–on procuring local goods and services over past six years
–Guyanese comprise 53 per cent of company’s workforce
SINCE 2015, ExxonMobil Guyana and its partners have spent an accumulated sum of $96.4 billion on procuring goods and services from local companies. In a statement issued on Monday, the oil company said that during the first half of 2021 alone, it expended nearly $19 billion on payment to more than 750 Guyanese vendors of goods and services ranging from foodstuff to engineering. “This has generated, either directly or indirectly, an economic impact of $23.1 billion,” the company said.
It explained that outreach to local businesses continued through the ‘Centre for Local Business Development’, with 141 electronic tender notifications being issued to over 3,000 Guyanese companies, as well as the mentoring of seven Guyanese companies in an effort to make them compliant in international standards.
Added to that, ExxonMobil Guyana also highlighted its record local-content growth during the first half of 2021. The company related that as of June 2021, 2,865 Guyanese were supporting the company’s overall activities, representing 53 per cent of its total workforce.
ExxonMobil said that its Guyanese workforce grew by 38 per cent between June 2020 and June 2021. In June 2020, the company had in its employ 2,070 Guyanese, and by June 2021, that figure increased to 2,865. The company indicated, too, that the aforementioned figures included 568 women.
“More than 82,000 hours of training were provided to Guyanese staff working on ExxonMobil Guyana activities, over 85 per cent of which were in Professional, Technical and Craft, and Trade training areas,” the company said in its statement.
It added that despite the pandemic-related challenges, ExxonMobil Guyana and its prime contractors achieved continued growth in capacity building, and opportunities for Guyanese during the first half of 2021. “This was reflected in the Half- Year 2021 Report, which was recently submitted to the Ministry of Natural Resources,” ExxonMobil said.
It was only recently that a United Nations (UN) report highlighted that between 2018 and 2020, Guyana’s oil-and-gas sector benefitted from investments totalling US$3.5 billion. Oil production began in 2020, generating growth of 43.5 per cent in Guyana’s Gross Domestic Product (GDP), while non-oil GDP declined by 6.8 per cent in the wake of the pandemic. The contribution of the petroleum sector to Guyana’s development is also evidenced by Foreign Direct Investment (FDI) inflows, which have been averaging US$1.2 billion since 2018, juxtaposed with an average of US$200 million per year, between 2000 and 2017.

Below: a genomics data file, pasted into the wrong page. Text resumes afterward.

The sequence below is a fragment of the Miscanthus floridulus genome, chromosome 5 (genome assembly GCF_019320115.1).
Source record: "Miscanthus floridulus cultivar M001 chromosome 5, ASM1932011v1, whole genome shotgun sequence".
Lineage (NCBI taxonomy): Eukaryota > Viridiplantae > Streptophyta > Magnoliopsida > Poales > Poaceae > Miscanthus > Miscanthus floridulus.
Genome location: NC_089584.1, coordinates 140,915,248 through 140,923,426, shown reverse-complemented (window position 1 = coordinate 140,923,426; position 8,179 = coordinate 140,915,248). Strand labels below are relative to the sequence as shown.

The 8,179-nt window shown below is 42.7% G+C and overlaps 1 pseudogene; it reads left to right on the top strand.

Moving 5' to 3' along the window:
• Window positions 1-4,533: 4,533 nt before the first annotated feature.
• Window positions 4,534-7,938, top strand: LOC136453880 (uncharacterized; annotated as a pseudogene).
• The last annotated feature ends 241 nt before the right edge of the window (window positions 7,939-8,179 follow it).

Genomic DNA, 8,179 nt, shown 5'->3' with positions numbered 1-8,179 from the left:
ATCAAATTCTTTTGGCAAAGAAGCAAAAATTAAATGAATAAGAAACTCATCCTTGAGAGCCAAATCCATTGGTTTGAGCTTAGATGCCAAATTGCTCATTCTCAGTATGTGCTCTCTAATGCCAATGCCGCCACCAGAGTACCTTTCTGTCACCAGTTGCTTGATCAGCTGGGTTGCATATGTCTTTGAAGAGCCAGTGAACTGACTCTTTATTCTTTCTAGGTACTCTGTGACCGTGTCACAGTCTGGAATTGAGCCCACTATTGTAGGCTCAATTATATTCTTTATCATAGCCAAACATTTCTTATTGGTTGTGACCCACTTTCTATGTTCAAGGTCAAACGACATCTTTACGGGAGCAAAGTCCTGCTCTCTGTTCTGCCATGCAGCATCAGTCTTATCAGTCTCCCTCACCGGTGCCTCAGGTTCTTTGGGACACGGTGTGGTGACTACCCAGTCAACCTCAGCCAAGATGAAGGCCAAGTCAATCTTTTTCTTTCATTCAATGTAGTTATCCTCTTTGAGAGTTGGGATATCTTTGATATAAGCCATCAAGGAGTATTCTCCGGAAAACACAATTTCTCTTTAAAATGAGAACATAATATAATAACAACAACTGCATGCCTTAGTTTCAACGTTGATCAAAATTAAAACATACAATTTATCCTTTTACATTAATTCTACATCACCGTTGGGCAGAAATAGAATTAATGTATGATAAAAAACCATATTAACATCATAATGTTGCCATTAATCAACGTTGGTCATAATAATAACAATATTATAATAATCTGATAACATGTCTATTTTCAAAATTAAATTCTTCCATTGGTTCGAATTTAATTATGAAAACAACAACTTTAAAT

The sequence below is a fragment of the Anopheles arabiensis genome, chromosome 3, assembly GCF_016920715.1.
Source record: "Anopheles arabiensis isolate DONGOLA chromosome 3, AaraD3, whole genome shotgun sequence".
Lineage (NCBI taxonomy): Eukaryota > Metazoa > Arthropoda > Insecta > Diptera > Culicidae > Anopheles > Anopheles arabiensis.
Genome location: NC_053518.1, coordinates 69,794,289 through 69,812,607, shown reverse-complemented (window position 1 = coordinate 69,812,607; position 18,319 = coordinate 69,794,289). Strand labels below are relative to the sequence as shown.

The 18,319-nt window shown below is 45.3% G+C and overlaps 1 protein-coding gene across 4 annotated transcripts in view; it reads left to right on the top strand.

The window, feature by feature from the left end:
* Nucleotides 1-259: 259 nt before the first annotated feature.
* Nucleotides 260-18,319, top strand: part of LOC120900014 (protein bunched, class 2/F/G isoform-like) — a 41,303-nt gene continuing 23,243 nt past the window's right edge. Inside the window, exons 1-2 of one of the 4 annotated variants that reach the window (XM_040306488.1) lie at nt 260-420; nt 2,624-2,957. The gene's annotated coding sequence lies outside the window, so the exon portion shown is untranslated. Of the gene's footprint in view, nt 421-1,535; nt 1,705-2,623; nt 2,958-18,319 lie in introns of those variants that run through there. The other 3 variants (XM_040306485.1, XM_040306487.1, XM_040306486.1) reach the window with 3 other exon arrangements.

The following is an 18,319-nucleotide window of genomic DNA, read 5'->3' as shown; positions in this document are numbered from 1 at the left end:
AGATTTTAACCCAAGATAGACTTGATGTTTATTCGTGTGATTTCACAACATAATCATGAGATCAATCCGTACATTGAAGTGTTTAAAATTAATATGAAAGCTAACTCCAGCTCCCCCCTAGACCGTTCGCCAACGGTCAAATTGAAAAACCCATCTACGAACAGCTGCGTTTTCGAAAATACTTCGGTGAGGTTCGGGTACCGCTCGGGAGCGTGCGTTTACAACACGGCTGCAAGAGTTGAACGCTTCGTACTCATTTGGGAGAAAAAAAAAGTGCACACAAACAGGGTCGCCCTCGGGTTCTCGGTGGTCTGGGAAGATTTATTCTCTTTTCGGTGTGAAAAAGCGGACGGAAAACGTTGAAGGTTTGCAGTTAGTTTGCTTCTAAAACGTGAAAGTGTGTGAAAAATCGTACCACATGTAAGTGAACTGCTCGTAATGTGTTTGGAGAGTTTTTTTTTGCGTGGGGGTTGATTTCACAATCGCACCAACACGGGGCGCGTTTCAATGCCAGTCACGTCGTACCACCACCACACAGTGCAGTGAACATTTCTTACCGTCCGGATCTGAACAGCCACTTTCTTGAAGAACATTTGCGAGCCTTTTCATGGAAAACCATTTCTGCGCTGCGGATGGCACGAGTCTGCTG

“Most of those investment flows are destined for the energy sector, which absorbed 98 per cent of the FDI entering the country in 2020,” the UN Commission for Latin America and the Caribbean (ECLAC) report stated. It explained that in addition to the direct investments, Guyana also benefitted from economic injections for the provision of a myriad of support services from local companies.
At the weekend, a Caribbean Quarterly Bulletin published by the Inter-American Development Bank (IDB) said that Guyana’s total export earnings are expected to shoot up to US$8 billion by 2024, with the petroleum sector being the primary income earner.
The report, titled, ‘The Fragile Path to Recovery’, projected that the country’s petroleum earnings will reach US$5.5 billion by 2024.
It was only recently that Minister of Natural Resources, Vickram Bharrat informed the 31st Sitting of the National Assembly that Guyana’s Natural Resources Fund (NRF) contained a total of US$436 million, which remains untouched.
Guyana sold its first one million barrels of crude on February 19, 2020, raking in nearly US$55 million. In its second million-barrel sale, the country received US$35 million, and another US$46 million as proceeds from the sale of its third million-barrel of crude, and US$49.3 million from its fourth oil lift.
Further, it earned in excess of US$60 million from the sale of its sixth oil lift, and US$79.6 million for its seventh. The country also received US$13.9 million in royalties during the first quarter of this year.
Meanwhile, Alistair Routledge, ExxonMobil Guyana’s President reaffirmed the company’s commitment to working collaboratively with the government to support the development of a framework that manages local content in a realistic and sustainable way. “We are proud to have been able to deliver these local-content figures which are a reflection of tangible progress. Further growth is expected, and ExxonMobil will continue to work with Guyanese businesses to build local content together,” Routledge said.
With three sanctioned projects in Liza Phase 1, Phase 2 and Payara, and a fourth project, Yellowtail up for approval, Routledge added that timely approvals and processes are vital to local-content development.
“It is important to identify and invest in successive projects that allow for the expansion of efficient operations to provide sustainable employment opportunities, local business growth, and broader economic development across Guyana,” he surmised.